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11 / 30 books. 37% done!

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23 / 51 states. 45% done!

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58 / 104 books. 56% done!

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42 / 52 books. 81% done!

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59 / 165 books. 36% done!
Friday, December 11, 2020

MG Fencing Novel Unique and Enlightening

(Image from Barnes & Noble)

At his old junior high, Donte Ellison didn't stand out at all.  Now living in a Boston suburb and attending a snobby prep school, he feels like the whole world has turned white.  Donte and his brother are both bi-racial, but Trey can "pass" with his lighter skin and straight hair—he's navigating their new school just fine while Donte is constantly bullied.  

When Donte's main aggressor takes things too far, Donte decides the only way to get the kid to back down is to beat him at his own game:  fencing.  With no idea how to play the sport, Donte seeks out an old Black janitor who was once a fencing champion.  Arden Jones reluctantly agrees to coach Donte, Trey, and a few other kids.  As they learn how to fence, their confidence grows, and their team becomes one that's at least worth a second glance.  Now that Donte's managed to channel his anger into mastering a new sport, can he prove himself to the bully?  Is revenge even important to him anymore?  

Black Brother, Black Brother by Jewell Parker Rhodes is about a lot of things:  racism, colorism, classism, the unfair targeting of Black males in the criminal justice system, standing up for one's self, etc.  None of those things make the book particularly unique.  Fencing, however, is a topic I've never read about before and certainly one that's never showed up in all my reading of books for children.  Using the sport as a backdrop gives Black Brother, Black Brother a fresh hook that makes the novel stand out.  Not only does Rhodes use it to show that Black kids can and do excel at traditionally "white" sports (check out The Peter Westbrook Foundation), but it's also a vehicle to demonstrate Donte's growth throughout the book.  Black Brother, Black Brother moves along at a steady pace, using a staccato narrative style that gives it an almost verse-like feel.  The characters are sympathetic and likable, the plot is compelling, and the story is thought-provoking and engrossing.  As mentioned before, it teaches some excellent lessons about empathy, fitting in, standing out, channeling anger into healthy pursuits, etc.  Black Brother, Black Brother should appeal especially to boys and reluctant readers as well as anyone else who wants an exciting, enlightening read.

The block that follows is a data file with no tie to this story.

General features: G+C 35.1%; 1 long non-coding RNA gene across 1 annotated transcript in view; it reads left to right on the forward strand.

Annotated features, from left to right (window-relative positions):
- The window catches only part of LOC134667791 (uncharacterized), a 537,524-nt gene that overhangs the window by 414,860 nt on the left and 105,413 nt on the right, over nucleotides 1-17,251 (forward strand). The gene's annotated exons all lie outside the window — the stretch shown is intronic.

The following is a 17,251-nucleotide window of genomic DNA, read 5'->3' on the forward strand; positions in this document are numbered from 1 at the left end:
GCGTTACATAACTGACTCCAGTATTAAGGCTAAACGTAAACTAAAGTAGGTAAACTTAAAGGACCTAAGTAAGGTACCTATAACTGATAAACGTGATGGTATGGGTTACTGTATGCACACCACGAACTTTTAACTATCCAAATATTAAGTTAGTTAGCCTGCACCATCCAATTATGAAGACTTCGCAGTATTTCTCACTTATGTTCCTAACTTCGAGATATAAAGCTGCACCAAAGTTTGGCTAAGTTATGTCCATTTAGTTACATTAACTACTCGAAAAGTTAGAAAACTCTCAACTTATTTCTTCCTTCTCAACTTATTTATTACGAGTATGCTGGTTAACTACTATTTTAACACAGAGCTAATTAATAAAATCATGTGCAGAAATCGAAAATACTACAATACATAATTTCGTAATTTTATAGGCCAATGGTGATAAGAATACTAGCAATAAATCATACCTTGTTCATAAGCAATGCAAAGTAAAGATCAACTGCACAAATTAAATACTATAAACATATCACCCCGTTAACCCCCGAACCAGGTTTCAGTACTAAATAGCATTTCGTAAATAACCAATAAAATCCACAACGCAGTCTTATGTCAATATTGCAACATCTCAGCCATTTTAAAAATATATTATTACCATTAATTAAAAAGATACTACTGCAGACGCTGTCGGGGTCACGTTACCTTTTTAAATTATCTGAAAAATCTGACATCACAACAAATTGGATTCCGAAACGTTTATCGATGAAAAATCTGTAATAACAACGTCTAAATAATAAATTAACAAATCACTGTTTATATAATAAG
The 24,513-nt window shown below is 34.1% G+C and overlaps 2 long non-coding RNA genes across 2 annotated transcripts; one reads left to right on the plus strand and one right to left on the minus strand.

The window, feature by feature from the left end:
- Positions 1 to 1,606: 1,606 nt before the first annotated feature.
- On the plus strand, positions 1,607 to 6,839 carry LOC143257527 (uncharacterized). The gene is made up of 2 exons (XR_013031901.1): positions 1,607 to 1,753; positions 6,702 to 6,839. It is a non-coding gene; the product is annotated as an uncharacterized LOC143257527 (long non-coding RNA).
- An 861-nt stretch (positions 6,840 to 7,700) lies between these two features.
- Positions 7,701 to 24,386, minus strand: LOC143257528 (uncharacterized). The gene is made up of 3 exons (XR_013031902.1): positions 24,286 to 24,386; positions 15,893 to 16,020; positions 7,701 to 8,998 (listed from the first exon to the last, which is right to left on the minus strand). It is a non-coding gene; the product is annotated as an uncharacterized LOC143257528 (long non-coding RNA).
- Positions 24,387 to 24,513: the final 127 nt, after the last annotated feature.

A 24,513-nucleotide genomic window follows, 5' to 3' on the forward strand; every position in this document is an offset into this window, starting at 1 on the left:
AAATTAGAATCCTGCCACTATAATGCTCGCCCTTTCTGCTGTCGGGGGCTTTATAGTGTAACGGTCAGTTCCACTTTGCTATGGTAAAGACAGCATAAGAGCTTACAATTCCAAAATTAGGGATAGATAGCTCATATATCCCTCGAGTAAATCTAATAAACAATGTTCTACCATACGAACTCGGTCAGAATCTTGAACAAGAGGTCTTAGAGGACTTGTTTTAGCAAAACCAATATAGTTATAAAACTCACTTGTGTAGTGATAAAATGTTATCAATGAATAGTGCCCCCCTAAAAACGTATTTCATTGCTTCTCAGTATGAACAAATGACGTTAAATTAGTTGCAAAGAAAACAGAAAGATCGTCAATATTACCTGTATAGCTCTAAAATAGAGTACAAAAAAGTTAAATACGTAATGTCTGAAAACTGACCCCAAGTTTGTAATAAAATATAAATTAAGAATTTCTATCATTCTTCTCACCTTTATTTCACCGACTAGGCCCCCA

(Readalikes:  Reminds me of The Other Half of My Heart by Sundee T. Frazier as well as the movie Life of a King.  Rhodes' books have also been compared to those by Jason Reynolds and Jacqueline Woodson)


If this were a movie, it would be rated:

for violence and racial slurs

To the FTC, with love:  Another library fine find

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